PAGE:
By Kim Coghill

Washington Editor

The U.S. government recently issued Rubicon Genomics Inc. a patent for OmniPlex, a novel DNA amplification and analysis technology it said can lower the cost of determining genetic differences between individuals to less than 1 cent per single nucleotide polymorphism.

The OmniPlex patent (No. 6,197,557) refers to using enzyme reactions ¿ normally used by cells to repair DNA damage ¿ to allow scientists to more quickly read genetic information from humans, animals, plants and bacteria.

Thomas Collet, Rubicon¿s president and CEO, told BioWorld Today that OmniPlex allows for the cost-effective implementation of pharmacogenomics and application of personalized medicine technologies to drug discovery and validation.

OmniPlex works by reformatting naturally occurring chromosomes into new molecules called Plexisomes, which are amplifiable DNA units that function as a molecular relational database from which the genetic information can be quickly and accurately recovered.

The structure of the information in Plexisomes allows large and targeted regions of a genome to be analyzed in a set of reactions that are hundreds of times more efficient than cloning or polymerase chain reaction (PCR), according to the company. Rubicon said its technology improves speed and accuracy while lowering the cost through replacing the current biological processes with synthetic ones.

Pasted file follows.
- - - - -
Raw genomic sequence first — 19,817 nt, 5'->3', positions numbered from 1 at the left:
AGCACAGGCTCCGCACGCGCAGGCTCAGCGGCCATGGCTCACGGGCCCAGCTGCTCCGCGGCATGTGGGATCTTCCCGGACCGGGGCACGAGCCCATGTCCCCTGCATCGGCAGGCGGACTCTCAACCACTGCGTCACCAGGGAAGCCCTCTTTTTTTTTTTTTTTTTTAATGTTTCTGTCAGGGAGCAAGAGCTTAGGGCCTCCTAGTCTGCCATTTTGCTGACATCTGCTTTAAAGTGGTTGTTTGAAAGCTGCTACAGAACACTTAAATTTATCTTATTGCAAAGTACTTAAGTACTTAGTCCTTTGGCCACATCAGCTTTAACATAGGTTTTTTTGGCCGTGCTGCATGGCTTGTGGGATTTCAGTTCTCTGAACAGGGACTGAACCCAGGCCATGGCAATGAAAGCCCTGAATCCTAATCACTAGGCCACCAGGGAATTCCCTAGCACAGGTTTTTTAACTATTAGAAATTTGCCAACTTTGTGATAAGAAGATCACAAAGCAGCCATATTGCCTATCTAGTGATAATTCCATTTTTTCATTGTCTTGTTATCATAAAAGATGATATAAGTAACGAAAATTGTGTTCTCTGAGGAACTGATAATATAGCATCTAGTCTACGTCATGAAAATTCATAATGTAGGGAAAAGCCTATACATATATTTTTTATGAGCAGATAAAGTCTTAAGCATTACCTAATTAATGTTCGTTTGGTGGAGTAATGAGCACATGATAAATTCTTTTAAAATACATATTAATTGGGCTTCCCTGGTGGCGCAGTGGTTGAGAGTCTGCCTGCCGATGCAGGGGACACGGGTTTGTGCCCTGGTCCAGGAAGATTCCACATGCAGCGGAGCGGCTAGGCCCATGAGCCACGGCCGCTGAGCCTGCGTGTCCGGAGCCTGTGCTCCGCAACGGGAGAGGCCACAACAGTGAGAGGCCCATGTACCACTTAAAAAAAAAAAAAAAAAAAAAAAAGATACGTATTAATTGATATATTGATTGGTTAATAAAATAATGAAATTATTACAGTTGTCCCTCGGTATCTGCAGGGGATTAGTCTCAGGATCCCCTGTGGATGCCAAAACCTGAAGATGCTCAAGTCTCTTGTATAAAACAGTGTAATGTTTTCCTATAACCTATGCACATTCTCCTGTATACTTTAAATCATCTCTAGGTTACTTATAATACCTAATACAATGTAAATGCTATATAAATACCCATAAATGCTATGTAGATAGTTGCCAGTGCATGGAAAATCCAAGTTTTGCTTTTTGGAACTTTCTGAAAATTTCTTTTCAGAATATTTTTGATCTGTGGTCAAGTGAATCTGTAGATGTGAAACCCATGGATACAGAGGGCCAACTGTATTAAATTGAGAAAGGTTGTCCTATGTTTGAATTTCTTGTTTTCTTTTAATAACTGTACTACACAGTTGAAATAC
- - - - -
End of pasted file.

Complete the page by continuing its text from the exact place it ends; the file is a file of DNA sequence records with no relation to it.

Rubicon has been in business for about two years, and has spent much of its early days developing and enhancing its technologies. To date, the company has one customer using the OmniPlex technology. Collet declined to name the client, but did say the deal was struck in May.

Rubicon, based in Ann Arbor, Mich., was founded in 1998 by John Langmore, a professor of biology and former chair of the biophysics research division of the University of Michigan in Ann Arbor; Vladimir Makarov, a former senior research scientist at the Engelhardt Institute of Molecular Biology in Moscow; and Richard Sloan, of Sloan Ventures LLC, a seed-stage venture firm.

The company received $1.75 million in its initial round of funding in May 2000. A year later, Rubicon received another $1.9 million in the form of a research grant awarded by the Michigan Life Science Corridor Initiative. Collet said he hopes to raise another $3 million to $5 million this fall.

Rubicon has 12 full-time employees. Collet, who has been on the job since February, intends to hire about eight more employees within the next two months.

Collet formerly was general partner at Tullis-Dickerson & Co. Inc., a health care-focused venture fund, where he was in charge of the Midwestern United States office in Ann Arbor. Before that, he was vice president of business development during the start-up of St. Louis-based Integrated Protein Technologies, a unit of Monsanto Co.

He also was an engagement manager at McKinsey & Co. Inc. in Germany, where he advised pharmaceutical and health care clients in Europe and the U.S. on strategy and operation. Collet worked with the Scripps Research Institute in La Jolla, Calif., as well.

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